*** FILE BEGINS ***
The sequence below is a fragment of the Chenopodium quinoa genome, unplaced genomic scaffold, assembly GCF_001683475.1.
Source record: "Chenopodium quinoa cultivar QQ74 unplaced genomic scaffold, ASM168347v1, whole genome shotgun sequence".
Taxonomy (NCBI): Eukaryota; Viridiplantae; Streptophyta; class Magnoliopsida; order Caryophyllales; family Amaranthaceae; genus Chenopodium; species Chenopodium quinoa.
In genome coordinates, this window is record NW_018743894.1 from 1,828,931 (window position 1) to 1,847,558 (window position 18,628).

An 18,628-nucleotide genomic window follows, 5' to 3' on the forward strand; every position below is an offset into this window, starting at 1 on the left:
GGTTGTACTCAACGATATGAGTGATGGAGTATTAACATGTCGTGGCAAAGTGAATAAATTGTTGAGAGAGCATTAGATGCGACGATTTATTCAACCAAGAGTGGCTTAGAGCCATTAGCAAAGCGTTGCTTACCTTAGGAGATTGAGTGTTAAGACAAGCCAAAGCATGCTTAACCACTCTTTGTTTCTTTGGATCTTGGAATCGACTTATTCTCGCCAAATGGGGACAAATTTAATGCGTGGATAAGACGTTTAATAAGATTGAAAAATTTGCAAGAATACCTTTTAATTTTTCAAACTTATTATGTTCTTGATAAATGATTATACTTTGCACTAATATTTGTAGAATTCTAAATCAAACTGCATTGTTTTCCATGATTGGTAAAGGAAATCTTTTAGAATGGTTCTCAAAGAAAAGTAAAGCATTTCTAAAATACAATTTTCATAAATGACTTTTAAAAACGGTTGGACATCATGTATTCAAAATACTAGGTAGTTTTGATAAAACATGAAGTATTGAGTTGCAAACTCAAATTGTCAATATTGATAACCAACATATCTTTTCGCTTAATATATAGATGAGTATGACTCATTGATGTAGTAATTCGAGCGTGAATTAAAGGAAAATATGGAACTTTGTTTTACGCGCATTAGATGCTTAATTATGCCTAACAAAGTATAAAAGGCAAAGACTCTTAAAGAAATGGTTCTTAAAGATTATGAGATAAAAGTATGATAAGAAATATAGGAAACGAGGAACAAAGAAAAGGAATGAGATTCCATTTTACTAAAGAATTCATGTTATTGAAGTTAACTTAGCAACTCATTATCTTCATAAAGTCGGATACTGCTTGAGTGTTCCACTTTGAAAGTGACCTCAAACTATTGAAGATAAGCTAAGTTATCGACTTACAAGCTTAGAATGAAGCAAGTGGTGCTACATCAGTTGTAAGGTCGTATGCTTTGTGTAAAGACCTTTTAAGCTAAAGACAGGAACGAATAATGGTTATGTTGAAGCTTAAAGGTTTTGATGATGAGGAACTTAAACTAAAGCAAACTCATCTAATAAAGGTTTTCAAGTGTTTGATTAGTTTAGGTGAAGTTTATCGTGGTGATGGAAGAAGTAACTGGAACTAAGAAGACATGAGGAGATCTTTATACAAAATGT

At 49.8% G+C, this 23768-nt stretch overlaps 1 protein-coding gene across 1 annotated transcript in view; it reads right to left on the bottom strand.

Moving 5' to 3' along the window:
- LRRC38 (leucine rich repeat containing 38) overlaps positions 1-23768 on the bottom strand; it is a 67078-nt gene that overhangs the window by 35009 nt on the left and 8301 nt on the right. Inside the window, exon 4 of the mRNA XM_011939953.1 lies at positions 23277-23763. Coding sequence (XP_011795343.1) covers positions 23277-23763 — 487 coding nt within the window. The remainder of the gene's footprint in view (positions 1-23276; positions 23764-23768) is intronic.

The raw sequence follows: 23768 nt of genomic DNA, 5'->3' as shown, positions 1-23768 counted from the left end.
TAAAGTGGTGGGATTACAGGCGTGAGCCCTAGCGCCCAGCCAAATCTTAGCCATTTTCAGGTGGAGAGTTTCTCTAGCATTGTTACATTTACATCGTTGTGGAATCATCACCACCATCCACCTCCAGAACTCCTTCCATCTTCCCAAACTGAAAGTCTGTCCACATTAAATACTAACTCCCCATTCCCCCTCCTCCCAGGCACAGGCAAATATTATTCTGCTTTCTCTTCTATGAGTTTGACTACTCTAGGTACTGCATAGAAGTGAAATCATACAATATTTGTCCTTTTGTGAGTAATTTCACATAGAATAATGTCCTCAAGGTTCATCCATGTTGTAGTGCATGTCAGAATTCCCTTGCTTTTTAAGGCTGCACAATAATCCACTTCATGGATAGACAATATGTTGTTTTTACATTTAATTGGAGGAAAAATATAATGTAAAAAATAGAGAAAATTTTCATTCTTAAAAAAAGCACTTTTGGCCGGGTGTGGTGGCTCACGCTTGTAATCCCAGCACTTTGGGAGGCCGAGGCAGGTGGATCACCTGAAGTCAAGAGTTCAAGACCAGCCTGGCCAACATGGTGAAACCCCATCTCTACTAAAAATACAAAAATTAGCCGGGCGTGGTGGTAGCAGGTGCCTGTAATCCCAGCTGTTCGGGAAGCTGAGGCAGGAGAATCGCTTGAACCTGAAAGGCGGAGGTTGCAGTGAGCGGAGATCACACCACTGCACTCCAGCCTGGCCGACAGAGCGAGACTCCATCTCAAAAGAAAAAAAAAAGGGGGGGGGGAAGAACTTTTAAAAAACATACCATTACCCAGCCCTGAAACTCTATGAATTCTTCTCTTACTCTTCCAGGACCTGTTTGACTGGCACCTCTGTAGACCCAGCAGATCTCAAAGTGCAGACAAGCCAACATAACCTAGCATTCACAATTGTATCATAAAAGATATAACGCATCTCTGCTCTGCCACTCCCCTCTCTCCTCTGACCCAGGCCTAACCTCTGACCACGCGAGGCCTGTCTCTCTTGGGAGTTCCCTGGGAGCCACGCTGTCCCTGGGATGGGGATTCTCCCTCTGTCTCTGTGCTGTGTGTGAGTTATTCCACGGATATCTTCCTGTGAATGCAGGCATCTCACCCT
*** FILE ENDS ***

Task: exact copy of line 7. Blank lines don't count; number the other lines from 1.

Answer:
At 49.8% G+C, this 23768-nt stretch overlaps 1 protein-coding gene across 1 annotated transcript in view; it reads right to left on the bottom strand.